3. Walden by Henry David Thoreau

walden_cover“Instead of studying how to make it worth men’s while to buy my baskets, I studied rather how to avoid the necessity of selling them.” (p. 18)

An opposing, differing, or unique perspective is usually worthwhile to seek and consider. Thoreau provides such with humor, wisdom, and matter-of-factness — to the point that you’d prefer saving time by walking across the country rather than wasting time working for a few months to pay for the train ticket. His nature descriptions are also poetic and beautiful and provide a nice mental escape from urbania any season of the year.

4. The Man Nobody Knows by Bruce Barton

mannobodyknows_cover“Generalities would have been soon forgotten. But the story that had its roots in every-day human experience and need, lives and will live forever. It condenses the philosophy of Christianity into a half dozen unforgetable paragraphs. The parable of the Good Samaritan is the greatest advertisement of all time.” (p. 143)

Whatever your views of religion, the growth and staying power of the world’s great religions is nothing short of impressive. Bruce Barton, one of the founders of BBDO, examines the attributes and life of Jesus from a business/advertising perspective and discovers techniques and methods worth emulating in the modern business world. The ability to create buzz, the skill of connecting with an audience, and the use of condensed, simple, and sincere language are just a few of the building blocks of advertising that Jesus mastered.

5. Last Child in the Woods: Saving Our Children from Nature-Deficit Disorder by Richard Louv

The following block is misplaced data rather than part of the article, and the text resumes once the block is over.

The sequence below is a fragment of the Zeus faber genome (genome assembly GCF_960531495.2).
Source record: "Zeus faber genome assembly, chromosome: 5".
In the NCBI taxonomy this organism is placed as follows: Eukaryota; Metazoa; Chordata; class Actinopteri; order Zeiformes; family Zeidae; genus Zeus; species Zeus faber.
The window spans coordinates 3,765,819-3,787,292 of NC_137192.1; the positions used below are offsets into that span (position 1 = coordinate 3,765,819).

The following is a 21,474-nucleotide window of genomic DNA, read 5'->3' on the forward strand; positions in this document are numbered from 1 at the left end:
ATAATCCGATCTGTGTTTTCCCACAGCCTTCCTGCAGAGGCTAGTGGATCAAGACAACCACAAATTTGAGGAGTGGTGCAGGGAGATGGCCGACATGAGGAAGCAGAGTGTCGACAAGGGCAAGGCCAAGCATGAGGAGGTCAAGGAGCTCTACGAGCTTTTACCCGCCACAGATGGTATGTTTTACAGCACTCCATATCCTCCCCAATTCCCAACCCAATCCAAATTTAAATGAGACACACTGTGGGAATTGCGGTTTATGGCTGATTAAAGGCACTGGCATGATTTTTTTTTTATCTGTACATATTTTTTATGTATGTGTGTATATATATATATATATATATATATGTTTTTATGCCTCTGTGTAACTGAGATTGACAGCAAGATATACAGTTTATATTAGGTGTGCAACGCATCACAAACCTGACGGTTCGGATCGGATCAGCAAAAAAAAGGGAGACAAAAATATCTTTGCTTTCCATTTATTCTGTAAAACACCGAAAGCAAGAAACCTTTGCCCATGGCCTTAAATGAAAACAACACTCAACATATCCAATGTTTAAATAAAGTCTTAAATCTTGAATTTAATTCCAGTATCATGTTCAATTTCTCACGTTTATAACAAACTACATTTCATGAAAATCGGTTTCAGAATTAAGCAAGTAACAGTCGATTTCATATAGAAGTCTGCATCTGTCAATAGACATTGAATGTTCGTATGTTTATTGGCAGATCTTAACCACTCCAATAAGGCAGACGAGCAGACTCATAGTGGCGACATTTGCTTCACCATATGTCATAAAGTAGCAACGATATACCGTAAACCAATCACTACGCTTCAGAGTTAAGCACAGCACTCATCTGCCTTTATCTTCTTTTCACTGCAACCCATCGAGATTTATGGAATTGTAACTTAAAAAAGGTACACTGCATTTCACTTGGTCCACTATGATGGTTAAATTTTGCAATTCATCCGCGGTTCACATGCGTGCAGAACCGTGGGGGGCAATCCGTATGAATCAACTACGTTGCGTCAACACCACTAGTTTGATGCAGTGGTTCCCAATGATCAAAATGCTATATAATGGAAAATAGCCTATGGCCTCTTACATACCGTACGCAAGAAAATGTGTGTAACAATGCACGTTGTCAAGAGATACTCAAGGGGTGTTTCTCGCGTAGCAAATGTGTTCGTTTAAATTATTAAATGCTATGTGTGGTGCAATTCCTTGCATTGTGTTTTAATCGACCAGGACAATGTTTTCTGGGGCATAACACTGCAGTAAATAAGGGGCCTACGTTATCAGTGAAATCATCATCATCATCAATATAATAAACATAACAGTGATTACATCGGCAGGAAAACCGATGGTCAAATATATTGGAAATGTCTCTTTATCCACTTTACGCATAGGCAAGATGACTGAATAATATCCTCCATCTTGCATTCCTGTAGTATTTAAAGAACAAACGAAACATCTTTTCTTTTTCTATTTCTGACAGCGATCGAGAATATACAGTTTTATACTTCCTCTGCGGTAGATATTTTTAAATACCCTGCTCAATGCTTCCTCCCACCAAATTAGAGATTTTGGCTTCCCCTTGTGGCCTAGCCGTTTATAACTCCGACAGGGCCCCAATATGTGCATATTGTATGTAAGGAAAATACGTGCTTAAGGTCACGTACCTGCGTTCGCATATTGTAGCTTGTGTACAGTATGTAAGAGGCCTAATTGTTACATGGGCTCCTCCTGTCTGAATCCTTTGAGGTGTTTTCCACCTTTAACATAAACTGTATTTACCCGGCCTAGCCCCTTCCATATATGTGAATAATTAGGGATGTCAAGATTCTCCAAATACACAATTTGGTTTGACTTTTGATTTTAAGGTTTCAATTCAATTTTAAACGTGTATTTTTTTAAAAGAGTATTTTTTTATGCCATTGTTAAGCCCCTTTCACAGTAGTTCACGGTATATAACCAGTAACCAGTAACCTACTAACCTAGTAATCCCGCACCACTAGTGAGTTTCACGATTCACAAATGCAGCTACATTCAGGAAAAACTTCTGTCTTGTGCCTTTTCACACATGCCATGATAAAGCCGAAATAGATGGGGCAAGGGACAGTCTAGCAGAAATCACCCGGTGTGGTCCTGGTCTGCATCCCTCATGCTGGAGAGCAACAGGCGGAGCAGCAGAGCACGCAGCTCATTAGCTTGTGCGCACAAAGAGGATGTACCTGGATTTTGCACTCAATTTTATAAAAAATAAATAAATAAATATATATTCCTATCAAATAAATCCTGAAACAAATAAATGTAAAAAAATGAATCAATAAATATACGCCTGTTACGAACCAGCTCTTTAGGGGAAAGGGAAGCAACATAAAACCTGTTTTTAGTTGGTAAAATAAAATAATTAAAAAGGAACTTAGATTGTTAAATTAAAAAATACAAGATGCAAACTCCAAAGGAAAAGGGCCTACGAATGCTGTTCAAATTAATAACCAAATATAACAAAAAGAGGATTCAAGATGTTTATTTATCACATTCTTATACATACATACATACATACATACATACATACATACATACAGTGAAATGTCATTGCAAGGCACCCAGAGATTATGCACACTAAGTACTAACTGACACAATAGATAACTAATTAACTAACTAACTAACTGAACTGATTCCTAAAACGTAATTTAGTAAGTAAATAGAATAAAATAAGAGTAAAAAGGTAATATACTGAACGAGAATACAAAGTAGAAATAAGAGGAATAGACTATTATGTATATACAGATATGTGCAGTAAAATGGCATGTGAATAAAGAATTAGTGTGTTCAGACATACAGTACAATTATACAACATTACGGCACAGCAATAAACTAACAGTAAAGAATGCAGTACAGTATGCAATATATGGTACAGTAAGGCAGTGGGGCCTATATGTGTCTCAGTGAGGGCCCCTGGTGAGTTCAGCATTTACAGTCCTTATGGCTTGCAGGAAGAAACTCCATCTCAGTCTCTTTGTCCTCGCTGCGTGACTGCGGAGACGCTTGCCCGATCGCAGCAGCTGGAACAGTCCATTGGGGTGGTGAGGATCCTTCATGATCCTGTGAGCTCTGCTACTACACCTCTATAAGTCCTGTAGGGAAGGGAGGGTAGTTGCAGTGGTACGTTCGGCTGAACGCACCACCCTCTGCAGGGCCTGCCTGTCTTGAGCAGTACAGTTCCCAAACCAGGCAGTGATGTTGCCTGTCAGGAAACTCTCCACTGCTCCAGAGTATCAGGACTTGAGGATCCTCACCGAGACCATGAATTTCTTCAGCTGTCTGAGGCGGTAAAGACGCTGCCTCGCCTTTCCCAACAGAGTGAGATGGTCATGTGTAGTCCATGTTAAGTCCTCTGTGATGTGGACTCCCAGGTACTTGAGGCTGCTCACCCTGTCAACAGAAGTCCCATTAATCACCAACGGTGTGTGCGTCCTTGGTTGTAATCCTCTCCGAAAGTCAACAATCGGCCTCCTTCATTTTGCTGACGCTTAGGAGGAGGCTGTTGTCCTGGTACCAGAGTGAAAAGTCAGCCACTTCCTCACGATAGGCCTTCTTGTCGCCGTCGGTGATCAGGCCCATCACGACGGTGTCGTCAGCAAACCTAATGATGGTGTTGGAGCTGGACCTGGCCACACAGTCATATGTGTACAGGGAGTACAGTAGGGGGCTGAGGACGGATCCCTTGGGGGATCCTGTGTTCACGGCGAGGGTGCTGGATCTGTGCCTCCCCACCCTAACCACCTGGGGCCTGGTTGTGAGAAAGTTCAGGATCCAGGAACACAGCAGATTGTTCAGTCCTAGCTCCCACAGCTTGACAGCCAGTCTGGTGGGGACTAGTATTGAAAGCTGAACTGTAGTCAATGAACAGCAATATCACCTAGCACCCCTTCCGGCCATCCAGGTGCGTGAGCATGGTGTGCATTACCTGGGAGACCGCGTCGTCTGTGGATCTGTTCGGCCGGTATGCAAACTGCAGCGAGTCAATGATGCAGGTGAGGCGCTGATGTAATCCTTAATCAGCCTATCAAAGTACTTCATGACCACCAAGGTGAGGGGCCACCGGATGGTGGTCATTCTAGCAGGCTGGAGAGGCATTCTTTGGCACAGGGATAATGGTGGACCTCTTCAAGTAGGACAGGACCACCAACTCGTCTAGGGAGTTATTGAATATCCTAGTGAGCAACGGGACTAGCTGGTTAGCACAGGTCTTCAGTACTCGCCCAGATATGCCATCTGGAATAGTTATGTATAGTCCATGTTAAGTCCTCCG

lastchildinthewoods_cover“A kid today can likely tell you about the Amazon rain forest — but not about the last time he or she explored the woods in solitude, or lay in a field listening to the wind and watching the clouds move.” (pp. 1-2)

A level-headed attempt at recalibrating the environmental movement that has become increasingly political over the past several decades. This book, which was recommended to me by the assistant director of a wildlife refuge in Texas, informed my Master’s Report and my general approach to green advertising.

6. Why We Buy: The Science of Shopping by Paco Underhill

7. Buying In: The Secret Dialogue Between What We Buy and Who We Are by Rob Walker

8. The Advertised Mind: Ground-Breaking Insights into How Our Brains Respond to Advertising by Erik Du Plessis

9. Buyology: Truth and Lies About Why We Buy and the New Science of Desire by Martin Lindstrom

10. What Kids Buy and Why: The Psychology of Marketing to Kids by Dan S. Acuff

11. In Our Prime: The Invention of Middle Age by Patricia Cohen

12. Creativity: Flow and the Psychology of Discovery and Invention by Mihaly Csikszentmihalyi